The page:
• Main Messages:
Unlike many cancers, skin cancer is a disease that is mostly avoidable. The main cause is exposure to sunlight and a few simple precautions can reduce the risk of contracting the disease. The main messages are:
Take care not to get sun burnt by:
- covering up with loose fitting clothes, wearing a hat and sunglasses
- seeking the shade in the middle of the day (11am – 3pm)
- wearing a high factor sunscreen (factor 15+)
- Over 40,000 people in the UK are diagnosed with skin cancer every year
- Around 2000 people die because of skin cancer each year
- It is the second most common cancer in the country
- Over the past 15 years the incidence has doubled and continues to rise
• Research of effective health promotion approaches
Campaigns (The Australian experience) :
A community based, media led campaign in Australia was proven to be effective in raising awareness of the dangers of skin cancer and in encouraging people to change their behaviour in the sun. (Hill et al, 1993) The Australian campaign used paid and unpaid publicity, education and schools work, marketing and retail initiatives and professional development of Primary Healthcare Teams.
Evaluation after 3 years showed a drop in the number of people reporting sun burn from 11% – 7%, an increase in hat wearing from 19% to 29% and an increase in sun screen usage from 12% to 21%. After 6 years the campaign is reported to be effectively bridging the boundaries of age, gender, socio-economic status, educational levels and geographical location, and is successful in keeping the message in the public consciousness.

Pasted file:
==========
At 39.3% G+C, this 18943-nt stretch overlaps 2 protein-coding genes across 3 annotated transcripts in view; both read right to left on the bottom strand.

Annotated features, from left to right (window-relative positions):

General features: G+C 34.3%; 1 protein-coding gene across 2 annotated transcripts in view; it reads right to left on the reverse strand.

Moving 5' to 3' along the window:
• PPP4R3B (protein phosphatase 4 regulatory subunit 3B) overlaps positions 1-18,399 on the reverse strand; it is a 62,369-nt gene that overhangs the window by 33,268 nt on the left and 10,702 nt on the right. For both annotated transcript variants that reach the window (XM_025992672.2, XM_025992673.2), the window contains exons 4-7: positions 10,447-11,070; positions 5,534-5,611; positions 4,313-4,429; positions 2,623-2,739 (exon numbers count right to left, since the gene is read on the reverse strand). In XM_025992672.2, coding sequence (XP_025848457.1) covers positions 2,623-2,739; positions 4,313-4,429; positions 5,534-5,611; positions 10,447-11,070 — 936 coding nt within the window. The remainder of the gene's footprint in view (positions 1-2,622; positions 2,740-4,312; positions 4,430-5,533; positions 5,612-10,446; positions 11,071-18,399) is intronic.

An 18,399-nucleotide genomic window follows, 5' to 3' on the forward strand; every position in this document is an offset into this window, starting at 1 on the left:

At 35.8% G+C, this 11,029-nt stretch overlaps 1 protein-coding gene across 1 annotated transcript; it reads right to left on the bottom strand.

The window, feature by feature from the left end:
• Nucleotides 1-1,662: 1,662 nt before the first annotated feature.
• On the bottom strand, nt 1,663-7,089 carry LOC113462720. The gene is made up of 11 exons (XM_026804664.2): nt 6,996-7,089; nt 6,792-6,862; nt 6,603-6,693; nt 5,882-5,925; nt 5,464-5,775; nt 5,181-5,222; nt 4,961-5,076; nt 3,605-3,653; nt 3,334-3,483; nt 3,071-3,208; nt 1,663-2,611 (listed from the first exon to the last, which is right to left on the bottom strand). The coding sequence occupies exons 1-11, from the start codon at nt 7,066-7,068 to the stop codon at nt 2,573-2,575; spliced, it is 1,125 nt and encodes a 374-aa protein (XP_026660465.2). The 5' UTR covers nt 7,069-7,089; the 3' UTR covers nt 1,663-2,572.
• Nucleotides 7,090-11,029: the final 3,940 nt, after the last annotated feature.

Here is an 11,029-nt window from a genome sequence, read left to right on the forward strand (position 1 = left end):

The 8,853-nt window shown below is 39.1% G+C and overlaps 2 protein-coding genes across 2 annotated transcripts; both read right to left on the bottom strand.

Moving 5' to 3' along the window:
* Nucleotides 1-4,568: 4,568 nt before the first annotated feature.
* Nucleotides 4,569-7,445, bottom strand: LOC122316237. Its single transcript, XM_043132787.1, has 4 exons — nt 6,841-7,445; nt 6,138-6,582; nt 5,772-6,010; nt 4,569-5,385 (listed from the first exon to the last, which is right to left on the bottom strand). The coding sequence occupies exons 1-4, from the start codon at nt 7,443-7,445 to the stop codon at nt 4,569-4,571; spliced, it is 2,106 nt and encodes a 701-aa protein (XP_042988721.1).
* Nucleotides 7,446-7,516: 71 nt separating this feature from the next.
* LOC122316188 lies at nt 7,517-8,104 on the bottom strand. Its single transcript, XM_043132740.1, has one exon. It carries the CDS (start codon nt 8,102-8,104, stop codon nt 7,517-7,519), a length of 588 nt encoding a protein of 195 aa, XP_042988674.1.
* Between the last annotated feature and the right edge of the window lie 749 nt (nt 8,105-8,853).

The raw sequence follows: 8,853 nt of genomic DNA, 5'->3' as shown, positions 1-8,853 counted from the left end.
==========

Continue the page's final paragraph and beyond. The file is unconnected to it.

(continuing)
However, some of the considerable gains achieved in the first three years have now started to level off. Future campaigns will concentrate on promoting structural change in the community e.g. providing shade and timetabling outdoor events away from peak UV periods. They will also target high-risk groups such as adolescents, and people pursuing outdoor activities. (Sinclair 1995.)
Campaigns (The English experience) :
The English Health Education Authority’s ‘Sun Know How’ campaign is now in its 5th year. The campaign follows the community based, media led Australian campaign. Organisers of the English campaign visited Australia in 1995 and reported back some of their successes. (Webb, 1995.)
Evaluating effectiveness in terms of improvement in mortality and morbidity figures is impossible because of the long time lapse between the risky behaviour and the development of skin cancer. Evaluations measure the intermediate outcomes of improvements in knowledge, attitudes and behaviour, analysis of print and broadcast media and public awareness of the campaign. The Health Education Monitoring Survey, which has been conducted annually since 1995, includes questions on skin cancer.
Over time the answers to these questions will monitor changes in people’s knowledge about skin cancer, their attitudes towards sunbathing and their behavior in the sun. The Sun Know How Campaign Evaluation 1996 (Grey 1996) compares survey results with the previous year.
Single interventions :
There is little research on single interventions. A school-based initiative in Northern Ireland (Ulster Cancer Foundation, 1994) proved effective in increasing the knowledge and awareness of safe sun exposure in primary school children. The project was integrated within the broader context of the school curriculum.
• Web Site
National Cancer Institute http://www.nci.nih.gov
Grey A “Sun Know How Campaign Evaluation 1996” HEA London
Health Education Authority, Office of National Statistics “Health in England 1996”.
Hill, D., White, V., Marks, R., Borland, R. (1993) “Changes in the sun-related attitudes and behaviours, and reduced sunburn prevalence on a population at high risk of melanoma”. European Journal of Cancer Prevention Vol 2, 447-456.
Sinclair, C., (1995) “The 1993 – 1994 Sunsmart Campaign Summary”. Anti Cancer Council of Victoria.
Ulster Cancer Foundation (1994) “Get Sunwise Teachers Guide Introduction”. Ulster Cancer Foundation and Health Promotion Agency for Northern Ireland.
Webb, G. (1995) “Australian skin cancer education initiatives in Victoria and New South Wales” HEA Information Sheet.